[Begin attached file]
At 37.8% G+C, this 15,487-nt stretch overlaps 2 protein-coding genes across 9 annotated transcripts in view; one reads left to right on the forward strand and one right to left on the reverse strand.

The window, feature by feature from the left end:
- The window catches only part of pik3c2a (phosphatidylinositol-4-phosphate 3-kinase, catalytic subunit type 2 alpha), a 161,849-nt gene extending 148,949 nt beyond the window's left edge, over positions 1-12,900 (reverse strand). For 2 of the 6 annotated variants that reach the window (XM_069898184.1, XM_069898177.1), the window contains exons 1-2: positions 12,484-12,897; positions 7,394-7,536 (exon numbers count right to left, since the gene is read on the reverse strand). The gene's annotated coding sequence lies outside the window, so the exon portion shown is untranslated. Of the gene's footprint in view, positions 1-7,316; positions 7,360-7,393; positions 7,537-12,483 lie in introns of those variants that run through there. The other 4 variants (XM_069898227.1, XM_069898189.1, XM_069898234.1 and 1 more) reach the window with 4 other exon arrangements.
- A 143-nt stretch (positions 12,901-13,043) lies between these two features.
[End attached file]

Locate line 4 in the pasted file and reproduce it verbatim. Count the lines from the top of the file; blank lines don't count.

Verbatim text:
- A 143-nt stretch (positions 12,901-13,043) lies between these two features.